White House Confirms US Will Not Send Representation to 2022 Winter Olympics in Beijing
18:21 GMT 06.12.2021 (Updated: 13:27 GMT 06.08.2022)
© NOEL CELISPeople walk past the Beijing 2022 Winter Olympics logo at the Shougang Park in Beijing on December 1, 2021
© NOEL CELIS
The White House announced on Monday that it would hold a diplomatic boycott of the 2022 Winter Olympics in Beijing by refusing to send any US government officials to the games.
It had long been rumored that the US would totally boycott the February 2022 games hosted by the People's Republic of China (PRC), as it has certain other games held in strategic adversaries such as the former Soviet Union.
"The Biden administration will not send any diplomatic or official representation to the Beijing 2022 Winter Olympics and Paralympic Games given the PRC's ongoing genocide and crimes against humanity in Xinjiang and other human rights abuses," White House spokesperson Jen Psaki told reporters. "The athletes on Team USA have our full support. We will be behind them 100% as we cheer them on from home, but we will not being contributing to the fanfare of the games."
"US diplomatic or official representation would treat these game as 'business as usual' in the face of the PRC's egregious human rights abuses and atrocities in Xinjiang, and we simply can't do that," Psaki added.
"As the president has told President Xi [Jinping], standing up for human rights is in the DNA of Americans. We have a fundamental commitment to promoting human rights and we feel strongly in our position and we will continue to take actions to advance human rights in China and beyond," she said.
UK Prime Minister Boris Johnson also said last month he was pondering a British boycott of the games, as well. In response, Chinese Foreign Ministry spokesman Wang Wenbin criticized the politicization of sports, saying it should be about the players and condemning US rhetoric as going against the spirit of the Olympic Charter. However, he also noted Beijing wouldn't invite Western politicians who have called for a boycott, either.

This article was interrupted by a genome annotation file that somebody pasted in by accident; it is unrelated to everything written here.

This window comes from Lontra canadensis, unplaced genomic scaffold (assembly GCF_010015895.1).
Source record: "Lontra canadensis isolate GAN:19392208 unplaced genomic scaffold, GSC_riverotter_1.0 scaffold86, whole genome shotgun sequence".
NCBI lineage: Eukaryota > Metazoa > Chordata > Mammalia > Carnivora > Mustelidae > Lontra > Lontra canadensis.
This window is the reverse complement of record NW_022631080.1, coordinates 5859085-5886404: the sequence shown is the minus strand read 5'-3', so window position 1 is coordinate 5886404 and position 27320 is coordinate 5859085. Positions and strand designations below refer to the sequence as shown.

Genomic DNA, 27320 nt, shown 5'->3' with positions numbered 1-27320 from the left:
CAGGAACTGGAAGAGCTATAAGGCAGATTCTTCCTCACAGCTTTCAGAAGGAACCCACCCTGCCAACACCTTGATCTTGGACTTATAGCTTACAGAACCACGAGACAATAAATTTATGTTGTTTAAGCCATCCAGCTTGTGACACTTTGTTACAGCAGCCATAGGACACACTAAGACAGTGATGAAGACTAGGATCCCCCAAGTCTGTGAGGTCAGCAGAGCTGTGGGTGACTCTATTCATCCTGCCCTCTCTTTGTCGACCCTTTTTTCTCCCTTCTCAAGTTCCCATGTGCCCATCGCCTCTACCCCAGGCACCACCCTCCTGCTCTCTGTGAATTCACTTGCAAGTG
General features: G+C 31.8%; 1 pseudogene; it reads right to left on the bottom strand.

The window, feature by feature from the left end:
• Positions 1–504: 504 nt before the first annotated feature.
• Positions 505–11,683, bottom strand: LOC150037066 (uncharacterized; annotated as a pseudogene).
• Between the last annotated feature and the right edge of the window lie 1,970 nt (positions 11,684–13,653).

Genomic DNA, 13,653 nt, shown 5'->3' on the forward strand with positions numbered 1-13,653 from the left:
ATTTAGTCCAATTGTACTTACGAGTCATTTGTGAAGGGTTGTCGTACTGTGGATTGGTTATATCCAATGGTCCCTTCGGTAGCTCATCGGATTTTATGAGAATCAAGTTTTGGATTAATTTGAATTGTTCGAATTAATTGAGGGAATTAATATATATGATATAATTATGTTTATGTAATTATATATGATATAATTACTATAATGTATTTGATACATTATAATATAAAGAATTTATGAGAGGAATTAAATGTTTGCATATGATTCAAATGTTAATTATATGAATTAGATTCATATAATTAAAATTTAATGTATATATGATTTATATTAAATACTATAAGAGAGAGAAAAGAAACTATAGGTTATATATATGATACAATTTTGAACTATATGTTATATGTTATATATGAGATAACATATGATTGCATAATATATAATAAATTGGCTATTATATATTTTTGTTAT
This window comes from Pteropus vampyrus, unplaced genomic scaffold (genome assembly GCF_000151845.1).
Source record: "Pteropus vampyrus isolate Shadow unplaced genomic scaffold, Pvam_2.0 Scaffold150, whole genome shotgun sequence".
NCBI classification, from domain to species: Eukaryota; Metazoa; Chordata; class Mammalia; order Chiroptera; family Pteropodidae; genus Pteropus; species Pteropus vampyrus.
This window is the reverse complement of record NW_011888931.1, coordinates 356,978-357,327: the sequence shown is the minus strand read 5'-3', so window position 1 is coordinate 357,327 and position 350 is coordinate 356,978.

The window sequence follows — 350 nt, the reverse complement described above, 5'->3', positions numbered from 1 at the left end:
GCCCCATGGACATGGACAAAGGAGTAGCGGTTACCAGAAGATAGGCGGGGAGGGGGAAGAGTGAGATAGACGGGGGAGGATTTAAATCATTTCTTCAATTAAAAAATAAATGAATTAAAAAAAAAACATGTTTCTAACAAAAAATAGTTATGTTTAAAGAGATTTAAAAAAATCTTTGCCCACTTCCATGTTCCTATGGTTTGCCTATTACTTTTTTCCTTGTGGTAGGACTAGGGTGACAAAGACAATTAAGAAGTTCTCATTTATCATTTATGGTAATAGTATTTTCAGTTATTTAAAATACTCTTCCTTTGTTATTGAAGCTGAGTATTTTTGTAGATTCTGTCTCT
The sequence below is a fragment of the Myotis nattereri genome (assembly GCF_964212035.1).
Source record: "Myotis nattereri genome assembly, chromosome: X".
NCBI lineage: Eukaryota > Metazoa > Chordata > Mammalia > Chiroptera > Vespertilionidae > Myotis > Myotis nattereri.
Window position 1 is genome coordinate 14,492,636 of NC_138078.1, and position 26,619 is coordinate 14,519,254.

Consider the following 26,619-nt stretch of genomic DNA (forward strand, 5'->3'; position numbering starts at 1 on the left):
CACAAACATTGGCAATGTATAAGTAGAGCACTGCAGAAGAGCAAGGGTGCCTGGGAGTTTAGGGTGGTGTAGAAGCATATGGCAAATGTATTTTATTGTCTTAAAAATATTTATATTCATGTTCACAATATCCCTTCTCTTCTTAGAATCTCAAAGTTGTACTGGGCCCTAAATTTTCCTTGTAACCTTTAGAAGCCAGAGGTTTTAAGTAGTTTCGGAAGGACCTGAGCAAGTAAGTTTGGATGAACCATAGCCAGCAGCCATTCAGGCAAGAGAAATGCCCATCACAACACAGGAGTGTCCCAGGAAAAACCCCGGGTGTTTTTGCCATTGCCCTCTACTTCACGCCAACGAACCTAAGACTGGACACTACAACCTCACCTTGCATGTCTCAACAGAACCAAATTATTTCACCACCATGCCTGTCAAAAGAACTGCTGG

Accusations by Western academics and politicians that Chinese anti-radicalization programs in western Xinjiang Autonomous Region amounted to a vast system of genocidal internment camps against the indigenous Muslim Uyghur population have been used to posture against the Chinese government in recent years. However, those claims have been widely debunked as the creation of neoconservatives looking to amplify anti-China sentiment as part of a new war drive.
In reality, China has faced a decades-long problem of terrorism by the al-Qaeda*-aligned group East Turkestan Islamic Front (ETIM), a separatist party that wants to turn Xinjiang into an independent state. The US once fought ETIM in Afghanistan and regarded it as a terrorist group as well, until it delisted the group in 2018 - just as the accusations of a Uyghur genocide began to appear in Western academic circles.
ETIM has also sent as many as 10,000 fighters to fight alongside US-backed, al-Qaeda-aligned rebels in Syria, where they remain in the northern Idlib Governorate.
On Sunday, China released its own report on the dire state of human rights in the United States, its second such document in the last year. The report blasted "problems like money politics, identity politics, wrangling between political parties, political polarization, social division, racial tension, and a wealth gap." It was provoked by an impending US-hosted Summit for Democracy that will include such controversial representations as Juan Guaido, the US-backed, self-proclaimed interim president of Venezuela, and a delegation from Taiwan, which the US has formally agreed with China is not a real country. Beijing regards Taiwan as a Chinese province in rebellion.
*a terrorist organization banned in many countries